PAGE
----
Rome Guide

Rome's History

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According to the legendary story of the founding of Rome, the abandoned twin sons of Rea Silvia, a vestal virgin and daughter of a local king, Numitor, were discovered in the marshes by a she-wolf, who nursed the infants.

 

These twins, Romulus and Remus, became the founders of the city. A conflict between the brothers, however, led to the slaying of Remus by Romulus. Images of the twins and the wolf adorn Roman emblems even today.

 

The traditional date for Romes founding is 753 B.C.  It is believed that Rome was begun as a simple marketplace or a fortified village at a spot where the territories of three ancient peoples-the Latins, the Sabines and the Etruscans met.

 

Rome was an obvious spot to build a city: the Palatine and Capitoline hills provided security and its geographical location in the centre of the peninsula, near the sea, contributed to its growth in importance, as did the bold, adventurous character of its people.

 

First under the rule of kings and then, from 510B.C., under a republic, Romes armies steadily expanded the citys territory.

 

By the time the republic had become an empire in 27 B.C., Rome ruled much of the known Western world.

 

Romes maximum expansion was achieved under the Emperor Trajan (A.D. 53?-117), who ruled from 98 to 117. In that period, Rome governed not only the shores of the Mediterranean but also much of what is now Austria, the Balkans, Hungary, Great Britain, Spain, Portugal, France, Switzerland, and part of Asia Minor.

 

In the 5th century barbarian tribes from what is now Germany began invading Rome.

 

Rome was sacked by people known as the Goths and the Vandals. In 476, Rome fell as capital of the western part of the empire. ( More than a century earlier, an eastern capital had been established at Constantinople, now Istanbul, Turkey.)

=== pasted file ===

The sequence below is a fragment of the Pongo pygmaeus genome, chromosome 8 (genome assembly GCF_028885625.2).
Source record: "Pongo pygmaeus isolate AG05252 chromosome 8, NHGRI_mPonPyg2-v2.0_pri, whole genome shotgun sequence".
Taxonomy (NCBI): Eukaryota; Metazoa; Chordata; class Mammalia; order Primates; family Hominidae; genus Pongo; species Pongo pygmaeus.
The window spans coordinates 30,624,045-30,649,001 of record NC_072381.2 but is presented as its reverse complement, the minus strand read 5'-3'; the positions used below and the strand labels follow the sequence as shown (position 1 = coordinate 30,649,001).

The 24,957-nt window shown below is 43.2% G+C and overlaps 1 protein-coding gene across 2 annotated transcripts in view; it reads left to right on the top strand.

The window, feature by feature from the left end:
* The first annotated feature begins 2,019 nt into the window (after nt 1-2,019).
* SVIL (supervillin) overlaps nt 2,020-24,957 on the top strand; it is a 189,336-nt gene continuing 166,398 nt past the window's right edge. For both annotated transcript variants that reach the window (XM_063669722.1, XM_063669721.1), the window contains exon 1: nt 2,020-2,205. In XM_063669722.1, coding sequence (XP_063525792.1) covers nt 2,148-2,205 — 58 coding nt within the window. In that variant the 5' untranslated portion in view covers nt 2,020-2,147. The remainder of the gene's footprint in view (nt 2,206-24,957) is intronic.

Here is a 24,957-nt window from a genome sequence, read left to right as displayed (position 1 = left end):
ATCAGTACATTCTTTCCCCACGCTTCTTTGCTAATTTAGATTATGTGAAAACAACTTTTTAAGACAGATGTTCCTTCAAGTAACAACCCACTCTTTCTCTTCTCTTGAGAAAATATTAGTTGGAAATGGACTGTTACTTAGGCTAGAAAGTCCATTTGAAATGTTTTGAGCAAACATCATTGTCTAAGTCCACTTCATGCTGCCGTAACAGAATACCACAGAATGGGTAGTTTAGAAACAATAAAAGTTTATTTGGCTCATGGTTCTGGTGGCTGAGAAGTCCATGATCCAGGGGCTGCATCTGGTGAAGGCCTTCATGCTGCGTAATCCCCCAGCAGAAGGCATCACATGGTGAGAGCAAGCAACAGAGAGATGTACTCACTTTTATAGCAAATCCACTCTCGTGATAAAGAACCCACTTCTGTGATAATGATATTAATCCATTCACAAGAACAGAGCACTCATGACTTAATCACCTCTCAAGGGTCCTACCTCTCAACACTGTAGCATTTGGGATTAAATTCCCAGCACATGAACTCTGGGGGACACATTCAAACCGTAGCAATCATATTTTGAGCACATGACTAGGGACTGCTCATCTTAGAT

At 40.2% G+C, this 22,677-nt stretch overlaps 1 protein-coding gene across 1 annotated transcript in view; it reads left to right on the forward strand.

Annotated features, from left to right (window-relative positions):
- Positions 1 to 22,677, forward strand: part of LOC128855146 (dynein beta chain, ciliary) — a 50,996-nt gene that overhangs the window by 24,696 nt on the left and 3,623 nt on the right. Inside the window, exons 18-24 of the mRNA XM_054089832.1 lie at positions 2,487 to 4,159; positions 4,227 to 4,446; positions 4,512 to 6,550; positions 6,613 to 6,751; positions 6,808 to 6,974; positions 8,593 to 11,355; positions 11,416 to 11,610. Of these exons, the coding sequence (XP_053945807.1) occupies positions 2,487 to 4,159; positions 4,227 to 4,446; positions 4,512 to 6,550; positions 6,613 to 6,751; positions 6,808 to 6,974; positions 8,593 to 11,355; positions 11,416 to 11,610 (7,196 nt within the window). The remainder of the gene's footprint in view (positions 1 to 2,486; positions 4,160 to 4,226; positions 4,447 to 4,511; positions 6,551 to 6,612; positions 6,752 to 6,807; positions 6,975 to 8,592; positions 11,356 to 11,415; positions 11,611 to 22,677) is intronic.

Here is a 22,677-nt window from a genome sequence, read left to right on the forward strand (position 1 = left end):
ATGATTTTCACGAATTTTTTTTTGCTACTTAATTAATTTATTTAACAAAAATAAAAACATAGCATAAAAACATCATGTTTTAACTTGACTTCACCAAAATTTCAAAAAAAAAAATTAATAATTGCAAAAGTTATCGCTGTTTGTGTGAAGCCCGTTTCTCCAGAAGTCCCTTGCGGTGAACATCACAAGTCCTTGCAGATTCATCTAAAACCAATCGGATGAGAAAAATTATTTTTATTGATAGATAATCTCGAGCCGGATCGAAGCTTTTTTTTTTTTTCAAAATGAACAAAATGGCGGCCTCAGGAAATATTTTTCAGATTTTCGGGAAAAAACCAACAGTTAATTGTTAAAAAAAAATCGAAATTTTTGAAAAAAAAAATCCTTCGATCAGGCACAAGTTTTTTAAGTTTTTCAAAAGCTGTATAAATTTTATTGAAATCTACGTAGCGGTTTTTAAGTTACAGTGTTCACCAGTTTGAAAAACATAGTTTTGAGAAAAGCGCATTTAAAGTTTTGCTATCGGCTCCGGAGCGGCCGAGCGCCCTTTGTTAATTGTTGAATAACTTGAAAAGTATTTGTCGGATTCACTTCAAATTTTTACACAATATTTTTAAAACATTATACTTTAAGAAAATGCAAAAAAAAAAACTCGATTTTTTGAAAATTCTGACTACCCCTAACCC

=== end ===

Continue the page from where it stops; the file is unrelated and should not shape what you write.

The glory of ancient Rome was gradually succeeded by the glory of the Rome of the popes. The pope was based in Rome due to the fact that St. Peter were martyred here in 64 A.D.

 

The Catholic Church and its leaders remained in Rome after its fall, and the pope emerged as the ruler of Rome.

 

Under the burgeoning  power of the pope, the city began to take on a new aspect: churches were built, the citys pagan monuments rediscovered and preserved, and artists began to arrive in Rome to work on commissions for the latest pope.

 

This reached its head during the renaissance; Bramante, Raphael and Michelangelo all worked in the city. The reigns of Pope Julius II and his successor, Leo X, were something of a golden age. Great works of arts like Michelangelos frescos in the Sistine Chapel, Raphaels stanze in the Vatican Palace and great buildings like the Palazzo Farnese and Palazzo Spada.

 

The 1800th century saw the decline of the papacy as a political force.

 

In 1798 this was marked by the occupation of Rome by Napoleon. Napoleon declared  another Roman republic with himself as its head which lasted till 1815 when papal rule was restored.

 

In the 1800s a movement arose in Italy to unite the peninsula,  which at that time still consisted of many separate nations. But the city of Rome and the area surrounding it resisted unification until 1870 when Garibaldi stormed the walls, ten years after most of Italy had been united. Roma o morte he declared as he declared the city the capital of the new kingdom.

 

After World war I, Benito Mussolini rose to power. Mussolini ruled from 1922 until 1943.

 

When the Italian Republic was proclaimed after World War II, Rome, which was little damaged in the war, continued as capital of the Country.

Ancient Rome

Ancient Rome Life

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Foro Romano